At ten the next morning Lincoln told his cabinet about the previous night’s meeting. He made no accusations, but Chase immediately blubbered that this was the first he had heard about any of this matter. The President, who had mentioned no names and made no allegations, asked them all, except Seward, to return that night to meet with the Seven. Seward felt the ground giving way under his feet. He had never expected Lincoln might pick Chase. At the same time, Chase was not entirely certain he had.
That night the Seven were now the audience to a bravo performance. Gideon Welles, the Secretary of the Navy (then a cabinet office) recorded the festivities. The President “…spoke of the unity of his Cabinet, and how although they could not be expected to think and speak alike on all subjects, all had acquiesced in measures when once decided. ...Secretary Chase endorsed the President's statement fully and entirely…” There were hours more of talking but right there, when Chase agreed with Lincoln, that was the end of Chase's mutiny. As the Magnificent Seven were leaving the White House a stunned Senator Browning of Illinois asked one the leaders of the mutiny how Chase could tell them that the cabinet was harmonious, after all his talk to them about back stairs influence. The reply was simple and bitter; “He lied.” Chase was done as a malignant political influence in the cabinet. No Republican was going to believe anything he ever said again.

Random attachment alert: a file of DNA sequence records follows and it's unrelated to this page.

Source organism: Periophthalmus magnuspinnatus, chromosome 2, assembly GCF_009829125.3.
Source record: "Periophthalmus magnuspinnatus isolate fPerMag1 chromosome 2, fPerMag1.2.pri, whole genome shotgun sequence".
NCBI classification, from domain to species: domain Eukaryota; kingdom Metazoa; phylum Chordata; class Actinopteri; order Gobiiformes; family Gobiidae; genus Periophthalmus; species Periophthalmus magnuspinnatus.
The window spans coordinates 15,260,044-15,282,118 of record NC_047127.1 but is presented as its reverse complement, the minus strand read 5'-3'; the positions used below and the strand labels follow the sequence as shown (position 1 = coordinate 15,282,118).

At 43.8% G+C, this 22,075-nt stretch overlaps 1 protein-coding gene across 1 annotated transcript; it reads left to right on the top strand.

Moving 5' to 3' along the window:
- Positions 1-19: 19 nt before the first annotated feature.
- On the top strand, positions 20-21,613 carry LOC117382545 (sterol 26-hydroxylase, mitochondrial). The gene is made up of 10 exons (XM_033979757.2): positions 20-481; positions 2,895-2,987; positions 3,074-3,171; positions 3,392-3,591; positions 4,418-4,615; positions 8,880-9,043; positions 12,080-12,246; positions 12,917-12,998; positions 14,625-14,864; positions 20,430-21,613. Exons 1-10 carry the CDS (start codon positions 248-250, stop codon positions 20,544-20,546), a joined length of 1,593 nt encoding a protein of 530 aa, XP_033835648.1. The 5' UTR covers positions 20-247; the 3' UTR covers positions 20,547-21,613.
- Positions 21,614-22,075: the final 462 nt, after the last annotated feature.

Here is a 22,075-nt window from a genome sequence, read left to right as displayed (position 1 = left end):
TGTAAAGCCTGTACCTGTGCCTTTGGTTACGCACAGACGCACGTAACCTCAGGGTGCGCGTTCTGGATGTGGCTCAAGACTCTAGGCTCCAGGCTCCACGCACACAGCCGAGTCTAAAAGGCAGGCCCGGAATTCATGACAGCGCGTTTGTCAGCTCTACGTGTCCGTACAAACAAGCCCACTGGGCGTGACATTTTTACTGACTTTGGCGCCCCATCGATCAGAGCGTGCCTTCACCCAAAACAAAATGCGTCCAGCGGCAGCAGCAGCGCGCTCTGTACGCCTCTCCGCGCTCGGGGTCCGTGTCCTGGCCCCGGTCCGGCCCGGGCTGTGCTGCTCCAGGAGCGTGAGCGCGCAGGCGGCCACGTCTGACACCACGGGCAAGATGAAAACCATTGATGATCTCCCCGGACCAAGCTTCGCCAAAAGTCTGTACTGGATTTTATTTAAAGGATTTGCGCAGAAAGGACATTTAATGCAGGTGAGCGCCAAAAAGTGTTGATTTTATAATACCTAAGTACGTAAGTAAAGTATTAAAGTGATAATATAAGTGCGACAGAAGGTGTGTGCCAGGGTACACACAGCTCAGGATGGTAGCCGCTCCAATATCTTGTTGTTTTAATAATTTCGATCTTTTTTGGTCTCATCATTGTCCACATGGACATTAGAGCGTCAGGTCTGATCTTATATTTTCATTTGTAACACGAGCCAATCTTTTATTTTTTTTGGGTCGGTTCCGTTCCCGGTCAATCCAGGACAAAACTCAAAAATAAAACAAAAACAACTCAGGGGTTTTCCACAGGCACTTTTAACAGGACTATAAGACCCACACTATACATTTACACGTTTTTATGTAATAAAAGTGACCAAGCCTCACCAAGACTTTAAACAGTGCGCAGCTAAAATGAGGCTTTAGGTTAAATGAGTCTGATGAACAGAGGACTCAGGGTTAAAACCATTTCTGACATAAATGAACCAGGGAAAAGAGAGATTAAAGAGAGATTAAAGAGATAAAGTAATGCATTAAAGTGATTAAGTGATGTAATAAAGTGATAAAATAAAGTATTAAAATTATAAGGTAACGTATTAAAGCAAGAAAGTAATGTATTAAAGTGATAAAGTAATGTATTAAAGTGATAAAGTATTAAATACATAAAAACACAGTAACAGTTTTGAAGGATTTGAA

The next morning Lincoln called both Seward and Chase to the White House. Welles was again present, I suspect as a witness for Lincoln. Wrote Welles,  “Chase said he had been painfully affected by the meeting last evening, which was a total surprise to him, and…informed the President he had prepared his resignation…“Where is it?” said the President quickly, his eye lighting up in a moment."
“I brought it with me,” said Chase, taking the paper from his pocket…”Let me have it,” said the President, reaching his long arm and fingers towards Chase, who held on, seemingly reluctant…but the President was eager and…took and hastily opened the letter. “This," said he, looking towards me with a triumphal laugh, “cuts the Gordian knot.” An air of satisfaction spread over his countenance such as I have not seen for some time. “You may go to your Departments,” said the President;…(This) “is all I want…I will detain neither of you longer.”
Both Seward and Chase spent a nervous night, not certain as to what Lincoln would do. They had both just been reminded who was in charge of this game. And it was not until a few days later that Lincoln sent a message to both Chase and Seward, saying that the nation could not afford to lose either of their talents. And it did not. Seward never tried to pull Lincoln's strings again. Chase petulantly continued to resign annually until late 1864, when Lincoln could finally afford to take him up on the offer. But never a man to waste talent, Lincoln appointed the clown to the Supreme Court, where Chase’s firm stance for racial equality would have the best influence on America’s future.
And that is what it looks like when a professional is on the job.